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Critical Evaluation: Voluntary Manslaughter September 2014.

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Presentation on theme: "Critical Evaluation: Voluntary Manslaughter September 2014."— Presentation transcript:


2 Critical Evaluation: Voluntary Manslaughter September 2014

3 01/05/20152 Aims and Objectives…. Aim – to develop a critical understanding of the Law surrounding voluntary manslaughter Objectives – to demonstrate working knowledge of the topic To undertake independent research into key rules To evaluate key rules and use case law to highlight areas of concern To discuss potential reforms commenting critically upon their potential success or failure

4 01/05/20153 Key areas to address …. General evaluation of the structure of vol man. Evaluation of Loss of Control Evaluation of Diminished Responsibility

5 01/05/20154 Before we begin Structure of your answers Knowledge Criticisms Reform Conclusion

6 01/05/20155 General criticisms of the structure of the law on homicide Still needed? Reform = Removal of the mandatory life sentence.

7 01/05/20156 Critical Evaluation of Loss of Control Fill in the box on your handout considering: Where does the law come from? What is the effect of the defence The 3 key elements of the defence

8 7 You should have come up with…. S54 of the Coroners and Justice Act 2009 states there must be: 1)A loss of self control 2)There has to be a qualifying trigger and 3)A person of D’s age and sex with a normal degree of tolerance and self restraint and in the circumstances of D might have reacted in the same or similar way. A murder conviction can be reduced to manslaughter if the defence succeeds.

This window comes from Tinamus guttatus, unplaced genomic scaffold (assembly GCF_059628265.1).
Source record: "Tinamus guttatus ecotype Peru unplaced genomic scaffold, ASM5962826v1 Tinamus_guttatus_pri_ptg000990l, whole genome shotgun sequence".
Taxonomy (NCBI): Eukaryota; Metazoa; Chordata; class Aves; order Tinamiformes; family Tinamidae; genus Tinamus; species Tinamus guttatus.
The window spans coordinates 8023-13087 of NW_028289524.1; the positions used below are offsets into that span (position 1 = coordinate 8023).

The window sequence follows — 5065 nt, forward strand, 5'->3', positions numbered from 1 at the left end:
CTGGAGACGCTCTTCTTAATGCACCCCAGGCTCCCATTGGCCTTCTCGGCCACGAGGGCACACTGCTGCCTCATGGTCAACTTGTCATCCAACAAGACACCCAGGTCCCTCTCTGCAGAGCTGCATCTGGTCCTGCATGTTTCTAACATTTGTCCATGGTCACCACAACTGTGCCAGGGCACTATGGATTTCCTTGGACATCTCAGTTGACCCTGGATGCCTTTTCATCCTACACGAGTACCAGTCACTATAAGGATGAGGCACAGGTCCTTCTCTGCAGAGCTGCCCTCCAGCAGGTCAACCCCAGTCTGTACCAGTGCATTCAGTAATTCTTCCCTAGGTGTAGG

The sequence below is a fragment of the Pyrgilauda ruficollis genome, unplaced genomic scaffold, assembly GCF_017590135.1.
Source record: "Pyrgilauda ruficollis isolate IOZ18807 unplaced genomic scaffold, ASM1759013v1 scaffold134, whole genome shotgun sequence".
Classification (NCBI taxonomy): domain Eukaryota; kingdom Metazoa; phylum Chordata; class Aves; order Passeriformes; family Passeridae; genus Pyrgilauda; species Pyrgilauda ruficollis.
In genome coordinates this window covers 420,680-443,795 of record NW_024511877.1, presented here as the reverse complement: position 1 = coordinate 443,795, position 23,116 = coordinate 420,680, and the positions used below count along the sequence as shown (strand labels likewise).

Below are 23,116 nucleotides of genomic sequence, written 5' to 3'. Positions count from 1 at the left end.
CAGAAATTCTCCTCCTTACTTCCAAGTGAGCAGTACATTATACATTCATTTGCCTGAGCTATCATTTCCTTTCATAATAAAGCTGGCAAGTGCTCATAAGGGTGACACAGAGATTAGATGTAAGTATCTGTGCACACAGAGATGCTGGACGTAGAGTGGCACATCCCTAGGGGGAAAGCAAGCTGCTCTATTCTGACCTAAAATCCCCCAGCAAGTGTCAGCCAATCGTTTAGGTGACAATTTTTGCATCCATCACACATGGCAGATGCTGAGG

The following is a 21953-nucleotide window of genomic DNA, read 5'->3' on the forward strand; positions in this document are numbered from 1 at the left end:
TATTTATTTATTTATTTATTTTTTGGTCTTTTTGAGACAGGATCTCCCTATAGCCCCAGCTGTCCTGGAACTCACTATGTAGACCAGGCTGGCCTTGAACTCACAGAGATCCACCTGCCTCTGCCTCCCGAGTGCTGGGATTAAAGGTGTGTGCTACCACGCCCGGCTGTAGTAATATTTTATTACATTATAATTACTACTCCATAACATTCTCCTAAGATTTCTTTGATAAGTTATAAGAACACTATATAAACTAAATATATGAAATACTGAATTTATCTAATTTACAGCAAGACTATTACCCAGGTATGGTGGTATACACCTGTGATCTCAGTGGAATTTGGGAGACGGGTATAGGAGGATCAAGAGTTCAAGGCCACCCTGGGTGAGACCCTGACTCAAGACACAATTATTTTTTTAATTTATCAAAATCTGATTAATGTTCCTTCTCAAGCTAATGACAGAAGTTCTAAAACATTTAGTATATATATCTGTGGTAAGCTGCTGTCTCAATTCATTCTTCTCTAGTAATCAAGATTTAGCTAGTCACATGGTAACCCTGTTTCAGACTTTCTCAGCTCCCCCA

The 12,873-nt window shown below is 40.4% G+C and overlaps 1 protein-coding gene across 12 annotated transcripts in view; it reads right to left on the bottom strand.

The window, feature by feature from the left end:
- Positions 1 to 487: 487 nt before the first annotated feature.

9 01/05/20158 The Current Law The Coroners and Justice Act 2009 abolished the old law on provocation and replaced it with loss of control. This reform had been made because there had been many problems with provocation. The reform has strengthened the law in many ways ….

10 9 Strengths of the Current Law The defence of loss of control is wider than the old defence of provocation as the loss of control does not have to be sudden. It arguably makes the law clearer on what can trigger a loss of control. Under the old common law of Duffy – the phrase “things said or done” was rather vague. It adds an objective element to the law which hopefully will lead to more common sense and just results (Doughty)

11 01/05/201510 However many problems still exist or remain unclear ….

12 01/05/201511 There must be a loss of control What is a loss of control? Will its make it harder for mercy killing cases? However the loss of control no longer has to be sudden s.54(2)

13 01/05/201512 There must be a loss of control Q - Why did the law change and why does the loss of control no longer needs to be sudden? Q- However what might still be the problem? A - So woman suffering from severe abuse at the hands of their husband could use this defence rather than DR without having to prove a final straw A –Such a D would still have to prove there was a “loss of control”

14 Critical Evaluation: Voluntary Manslaughter September2014